Item description for Commentary-Daniel (NIV Application Commentary) by Tremper Longman III...
Overview This volume of the NIV Application Commentary Series helps readers learn how the message of Daniel can have the same powerful impact today that it did when it was first written.
Publishers Description Most Bible commentaries take us on a one-way trip from the twentieth century to the first century. But they leave us there, assuming that we can somehow make the return journey on our own. In other words, they focus on the original meaning of the passage but don't discuss its contemporary application. The information they offer is valuable--but the job is only half done! The NIV Application Commentary Series helps us with both halves of the interpretive task. This new and unique series shows readers how to bring an ancient message into modern context. It explains not only what the Bible means but also how it can speak powerfully today.
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Est. Packaging Dimensions: Length: 9.54" Width: 6.34" Height: 1.04" Weight: 1.25 lbs.
Release Date Apr 1, 1999
Publisher Zondervan Publishing
Series NIV Application Commentary
ISBN 0310206081 ISBN13 9780310206088 UPC 025986206086
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More About Tremper Longman III
Tremper Longman III (PhD, Yale University) is the Robert H. Gundry Professor of Biblical Studies and the chair of the Religious Studies department at Westmont College in Santa Barbara, California, where he lives with his wife, Alice. He is the Old Testament editor for the revised Expositor's Bible Commentary and has authored many articles and books on the Psalms and other Old Testament books.
Tremper Longman III has published or released items in the following series...
Reviews - What do customers think about Commentary-Daniel (NIV Application Commentary)?
Not for the faint hearted May 31, 2003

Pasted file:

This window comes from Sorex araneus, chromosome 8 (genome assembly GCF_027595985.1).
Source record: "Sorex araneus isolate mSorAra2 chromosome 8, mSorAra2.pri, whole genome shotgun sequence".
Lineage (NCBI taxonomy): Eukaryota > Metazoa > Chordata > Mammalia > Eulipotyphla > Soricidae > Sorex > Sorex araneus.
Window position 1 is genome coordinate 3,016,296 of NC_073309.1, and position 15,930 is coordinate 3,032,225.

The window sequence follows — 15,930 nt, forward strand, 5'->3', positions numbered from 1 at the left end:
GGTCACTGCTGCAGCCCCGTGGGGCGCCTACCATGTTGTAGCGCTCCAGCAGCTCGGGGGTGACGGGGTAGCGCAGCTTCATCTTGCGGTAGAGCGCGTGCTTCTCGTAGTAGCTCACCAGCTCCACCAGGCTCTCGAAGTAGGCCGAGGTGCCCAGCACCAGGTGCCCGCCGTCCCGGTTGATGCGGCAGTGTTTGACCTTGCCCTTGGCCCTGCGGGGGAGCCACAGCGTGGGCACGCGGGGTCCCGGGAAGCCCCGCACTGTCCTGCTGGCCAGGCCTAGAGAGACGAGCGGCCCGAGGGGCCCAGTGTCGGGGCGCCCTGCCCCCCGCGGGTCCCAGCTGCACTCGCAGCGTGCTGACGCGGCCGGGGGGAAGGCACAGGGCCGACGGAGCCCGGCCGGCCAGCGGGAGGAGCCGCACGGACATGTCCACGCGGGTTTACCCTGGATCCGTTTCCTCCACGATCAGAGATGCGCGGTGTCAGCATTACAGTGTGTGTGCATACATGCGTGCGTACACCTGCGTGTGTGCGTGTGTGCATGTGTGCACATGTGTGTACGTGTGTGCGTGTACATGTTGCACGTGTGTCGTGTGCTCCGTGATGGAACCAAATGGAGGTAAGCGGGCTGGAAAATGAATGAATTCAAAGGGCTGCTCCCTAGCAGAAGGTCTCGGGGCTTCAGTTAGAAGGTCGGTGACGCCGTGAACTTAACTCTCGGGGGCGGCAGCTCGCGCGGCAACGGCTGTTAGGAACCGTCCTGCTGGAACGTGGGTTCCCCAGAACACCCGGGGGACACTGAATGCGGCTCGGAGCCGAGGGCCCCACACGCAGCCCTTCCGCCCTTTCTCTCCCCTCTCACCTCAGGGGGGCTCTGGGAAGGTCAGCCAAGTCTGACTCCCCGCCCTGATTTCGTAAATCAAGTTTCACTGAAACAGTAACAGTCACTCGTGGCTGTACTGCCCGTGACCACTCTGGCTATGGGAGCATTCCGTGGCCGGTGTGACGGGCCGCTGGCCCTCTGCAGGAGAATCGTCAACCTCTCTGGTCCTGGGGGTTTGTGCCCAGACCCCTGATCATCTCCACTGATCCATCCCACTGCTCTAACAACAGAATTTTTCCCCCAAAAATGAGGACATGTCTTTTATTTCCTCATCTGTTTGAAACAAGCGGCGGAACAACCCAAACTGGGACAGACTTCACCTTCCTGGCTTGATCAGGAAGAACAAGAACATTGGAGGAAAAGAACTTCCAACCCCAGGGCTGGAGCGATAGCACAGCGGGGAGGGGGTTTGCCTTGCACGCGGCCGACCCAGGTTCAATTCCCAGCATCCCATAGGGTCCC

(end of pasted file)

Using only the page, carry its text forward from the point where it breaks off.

What is this trite, I want my money back. Pretentious "Bible Bashing " from a collection of boring writers, give it a miss.
Reformed Approach to Daniel Feb 23, 2003
This book is part of a series of NIV bible studies written by various authors. The author of this volume, Tremper Longman III, is a professor at Westmont College in California and was previously on the faculty of Westminster Seminary.
The commentary is arranged by chapters and contains sections on the original meaning of the text, the context in relation to the whole Bible, and contemporary significance of the text. His writing is easy to comprehend and pleasant to read. The book would work equally well as reference or as a group Bible study.
Longman is solidly reformed. He resists the temptation to use the prophesy in Daniel to set specific dates for the end-times. In fact, he has publicly debated Harold Camping on just this issue. Although not directly addressed, his traditional approach effectively answers the error promoted by dispensationalists.
Daniel is in the lions' pit but also a good judge Nov 10, 2001
This book is very important because it is one essential prophetic book about Jesus, one essential source for the Book of Revelation. It also contains a well-known passage about Daniel in Babylonia and his confrontation to the lions. Daniel is able to interpret dreams and visions and he is thus prophesying the future. His confrontation with the lions in the lions' pit follows the miracle of three other deported jews surviving a furnace in which they are thrown. The first section is the basis of a church opera, Ludus Danielis, performed in Beauvais, France's cathedral in the XII-XIIIth centuries. A recording of it is available.
But Daniel is also a model of fair justice against wicked injustice. That is how he saves Susanna from death, by logically revealing the two wicked lying elders. This is how he proves to Cyrus that Bel is an idol and not a God, and that the priests are cheating him, and all that only with logical means and devices. This is how he kills the dragon and reveals it is no God.
We will note that the episode of Daniel in the lions' pit is given in two different versions. As a matter of fact the second version is merged into the first version for the church opera.